Haven’t They Grown – What is Beth’s friend hiding?
All Beth has to do is drive her son to his Under-14s away match, watch him play, and bring him home.
Just because she knows her ex-best friend lives near the football ground, that doesn’t mean she has to drive past her house and try to catch a glimpse of her. Why would Beth do that, and risk dredging up painful memories? She hasn’t seen Flora for twelve years. She doesn’t want to see her today, or ever again.
But she can’t resist. She parks outside the open gates of Newnham House watches from across the road as Flora and her children Thomas and Emily step out of the car. Except… There’s something terribly wrong. Flora looks the same, only older. As Beth would have expected. It’s the children. Twelve years ago, Thomas and Emily were five and three years old. Today, they look precisely as they did then.
They are still five and three. They are Thomas and Emily without a doubt – Hilary hears Flora call them by their names – but they haven’t changed at all.
They are no taller, no older… Why haven’t they grown?
Duffy’s Thoughts on Haven’t They Grown
Sophie Hannah has a reputation for writing gripping psychological thrillers, however, this is the first one from this author that I’ve read. I had read her non-fiction book How To Hold A Grudge which really wasn’t for me and I hoped that by picking up a thriller by Hannah, I’d get to see some great writing.
Beth fell out with her best friend twelve years ago and on a chance encounter ends up at her friend’s house, but her children haven’t aged one bit. Beth, with the help of her daughter Zanna and husband, tries to unravel the strange reason why these children haven’t aged and what the big secret is the Baird’s seem to be hiding.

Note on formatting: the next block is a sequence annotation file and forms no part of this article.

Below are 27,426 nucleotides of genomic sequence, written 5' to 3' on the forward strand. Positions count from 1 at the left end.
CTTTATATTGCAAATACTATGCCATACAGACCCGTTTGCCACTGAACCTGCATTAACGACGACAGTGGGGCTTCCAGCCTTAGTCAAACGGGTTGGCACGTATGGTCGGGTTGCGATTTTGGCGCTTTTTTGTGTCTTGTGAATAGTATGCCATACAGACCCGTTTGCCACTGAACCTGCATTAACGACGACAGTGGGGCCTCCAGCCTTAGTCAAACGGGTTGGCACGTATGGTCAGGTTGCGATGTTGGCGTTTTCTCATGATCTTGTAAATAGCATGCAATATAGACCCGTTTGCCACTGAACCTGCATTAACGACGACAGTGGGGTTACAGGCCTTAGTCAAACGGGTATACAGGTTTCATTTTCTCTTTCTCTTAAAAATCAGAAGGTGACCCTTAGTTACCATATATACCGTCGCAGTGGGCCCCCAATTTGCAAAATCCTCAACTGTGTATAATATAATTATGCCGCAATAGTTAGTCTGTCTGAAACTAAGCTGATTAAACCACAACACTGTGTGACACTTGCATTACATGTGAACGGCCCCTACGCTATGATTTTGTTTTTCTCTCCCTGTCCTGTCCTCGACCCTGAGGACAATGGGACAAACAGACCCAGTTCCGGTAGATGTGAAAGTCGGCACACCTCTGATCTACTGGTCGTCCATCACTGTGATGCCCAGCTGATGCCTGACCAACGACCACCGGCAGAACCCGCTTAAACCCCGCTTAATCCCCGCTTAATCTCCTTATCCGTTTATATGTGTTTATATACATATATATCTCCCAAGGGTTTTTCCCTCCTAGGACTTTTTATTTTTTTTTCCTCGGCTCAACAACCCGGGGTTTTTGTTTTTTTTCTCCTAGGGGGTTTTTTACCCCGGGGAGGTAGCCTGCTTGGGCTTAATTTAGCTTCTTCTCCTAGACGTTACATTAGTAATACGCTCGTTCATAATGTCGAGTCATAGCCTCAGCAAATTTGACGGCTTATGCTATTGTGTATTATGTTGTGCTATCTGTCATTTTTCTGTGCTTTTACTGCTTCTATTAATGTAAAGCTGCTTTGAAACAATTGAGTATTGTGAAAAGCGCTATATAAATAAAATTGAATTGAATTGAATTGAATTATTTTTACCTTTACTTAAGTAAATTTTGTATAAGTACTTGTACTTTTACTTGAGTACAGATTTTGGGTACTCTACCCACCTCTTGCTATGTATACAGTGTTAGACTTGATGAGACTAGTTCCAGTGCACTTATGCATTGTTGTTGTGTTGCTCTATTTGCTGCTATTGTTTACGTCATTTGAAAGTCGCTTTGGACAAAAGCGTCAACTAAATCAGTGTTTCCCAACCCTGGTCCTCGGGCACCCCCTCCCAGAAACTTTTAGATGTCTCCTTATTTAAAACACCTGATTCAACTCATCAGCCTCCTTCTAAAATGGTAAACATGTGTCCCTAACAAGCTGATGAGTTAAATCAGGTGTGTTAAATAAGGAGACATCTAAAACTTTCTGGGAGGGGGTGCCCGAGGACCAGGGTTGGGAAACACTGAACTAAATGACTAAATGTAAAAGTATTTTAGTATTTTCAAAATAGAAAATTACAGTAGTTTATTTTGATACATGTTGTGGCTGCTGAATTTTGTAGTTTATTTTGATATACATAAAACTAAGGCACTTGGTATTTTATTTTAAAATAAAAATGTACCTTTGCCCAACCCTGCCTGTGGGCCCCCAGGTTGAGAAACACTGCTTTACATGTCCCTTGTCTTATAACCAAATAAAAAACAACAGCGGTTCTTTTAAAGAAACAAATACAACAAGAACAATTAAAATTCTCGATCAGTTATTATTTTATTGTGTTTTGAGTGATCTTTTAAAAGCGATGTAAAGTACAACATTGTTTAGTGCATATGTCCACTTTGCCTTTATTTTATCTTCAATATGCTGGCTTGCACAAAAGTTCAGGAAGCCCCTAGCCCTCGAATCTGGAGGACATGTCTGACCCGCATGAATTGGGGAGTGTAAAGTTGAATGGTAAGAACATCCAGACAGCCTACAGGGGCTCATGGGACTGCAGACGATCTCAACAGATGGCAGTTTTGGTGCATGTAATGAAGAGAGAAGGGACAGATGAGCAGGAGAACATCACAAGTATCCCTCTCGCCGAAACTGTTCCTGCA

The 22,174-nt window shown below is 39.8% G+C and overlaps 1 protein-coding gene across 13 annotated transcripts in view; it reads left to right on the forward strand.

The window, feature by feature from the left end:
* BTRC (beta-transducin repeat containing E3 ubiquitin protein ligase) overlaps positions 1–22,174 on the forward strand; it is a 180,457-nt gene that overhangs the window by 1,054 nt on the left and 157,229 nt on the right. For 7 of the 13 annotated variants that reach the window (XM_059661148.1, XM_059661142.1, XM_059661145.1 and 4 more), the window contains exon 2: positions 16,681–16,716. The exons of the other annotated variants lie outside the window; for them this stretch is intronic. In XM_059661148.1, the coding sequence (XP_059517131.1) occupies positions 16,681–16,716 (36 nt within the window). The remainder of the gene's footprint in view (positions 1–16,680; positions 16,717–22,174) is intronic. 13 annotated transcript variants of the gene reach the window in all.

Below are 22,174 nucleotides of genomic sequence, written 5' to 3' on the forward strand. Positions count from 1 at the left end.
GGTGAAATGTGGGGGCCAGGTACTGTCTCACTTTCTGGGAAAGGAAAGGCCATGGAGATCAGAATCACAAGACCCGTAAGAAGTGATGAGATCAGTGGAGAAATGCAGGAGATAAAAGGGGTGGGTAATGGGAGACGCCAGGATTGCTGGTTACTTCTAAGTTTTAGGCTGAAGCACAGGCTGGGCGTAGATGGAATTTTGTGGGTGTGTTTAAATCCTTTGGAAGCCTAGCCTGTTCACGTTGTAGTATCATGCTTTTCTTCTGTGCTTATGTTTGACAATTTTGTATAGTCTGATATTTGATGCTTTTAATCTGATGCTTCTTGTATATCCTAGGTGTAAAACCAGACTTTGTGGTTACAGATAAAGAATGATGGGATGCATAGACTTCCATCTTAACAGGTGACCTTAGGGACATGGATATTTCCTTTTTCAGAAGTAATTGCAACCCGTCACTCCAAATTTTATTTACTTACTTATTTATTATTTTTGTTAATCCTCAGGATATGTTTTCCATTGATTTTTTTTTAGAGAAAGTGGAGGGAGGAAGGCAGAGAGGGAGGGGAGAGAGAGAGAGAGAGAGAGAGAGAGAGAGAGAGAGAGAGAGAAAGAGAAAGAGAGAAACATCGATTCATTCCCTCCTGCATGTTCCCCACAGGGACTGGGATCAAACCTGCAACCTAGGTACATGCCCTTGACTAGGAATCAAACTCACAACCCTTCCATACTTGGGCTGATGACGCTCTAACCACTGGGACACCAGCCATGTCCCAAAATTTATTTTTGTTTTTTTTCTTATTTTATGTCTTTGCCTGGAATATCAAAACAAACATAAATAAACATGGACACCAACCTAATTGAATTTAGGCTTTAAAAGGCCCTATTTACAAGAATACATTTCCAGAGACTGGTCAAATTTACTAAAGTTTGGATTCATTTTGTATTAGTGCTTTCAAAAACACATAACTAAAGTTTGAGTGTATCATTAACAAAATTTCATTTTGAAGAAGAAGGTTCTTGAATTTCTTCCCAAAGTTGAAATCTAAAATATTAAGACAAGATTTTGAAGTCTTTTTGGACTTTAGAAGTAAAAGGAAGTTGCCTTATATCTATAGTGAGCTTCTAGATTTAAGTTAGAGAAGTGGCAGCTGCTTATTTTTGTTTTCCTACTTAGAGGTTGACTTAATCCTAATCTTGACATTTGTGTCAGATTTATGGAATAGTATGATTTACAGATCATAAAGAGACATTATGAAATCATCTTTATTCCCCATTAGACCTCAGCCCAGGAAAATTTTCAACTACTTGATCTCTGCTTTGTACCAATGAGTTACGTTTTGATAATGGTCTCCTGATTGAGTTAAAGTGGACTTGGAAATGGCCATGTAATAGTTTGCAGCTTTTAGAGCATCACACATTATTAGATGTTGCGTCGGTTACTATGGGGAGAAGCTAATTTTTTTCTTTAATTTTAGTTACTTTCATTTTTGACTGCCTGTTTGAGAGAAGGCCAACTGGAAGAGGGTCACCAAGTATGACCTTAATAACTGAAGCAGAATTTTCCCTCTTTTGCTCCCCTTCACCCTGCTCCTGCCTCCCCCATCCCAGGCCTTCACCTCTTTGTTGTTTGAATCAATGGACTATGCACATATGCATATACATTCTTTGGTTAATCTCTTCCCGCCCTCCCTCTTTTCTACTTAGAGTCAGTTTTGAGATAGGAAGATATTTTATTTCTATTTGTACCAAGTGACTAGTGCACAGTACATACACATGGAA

The premise of Haven’t They Grown is unique and intriguing, and I was definitely gripped for the first half of the book, but after that, I have to say that I sadly lost interest. I skipped a few pages which I felt were a bit repetitive; Beth won’t let it go, husband tells her to let it go, teenage daughter says something sassy and sparks a clue, repeat. Beth has a 14-year-old son too, who is the reason this chance encounter happens but doesn’t seem to make much of an appearance for the rest of the book.
There was no big A-HA! twist in this book and although domestic thrillers have crazy plot twists (Gone Girl, The Silent Patient), there was something which didn’t quite grab me when the reveal came, it didn’t seem to have any weight or credibility, (I don’t want to share spoilers), although this could largely be down to me not particularly caring for Flora who I found a bit whiney and Beth who probably should have been focussing a bit more on her kids.
Usually, books pick up towards the end as they head to the big twist and reveal, but for me, the best bit was at the beginning. I’m keen to read some of Sophie’s other thrillers though, as I can see she is a solid suspense writer. Hopefully, third times a charm for me!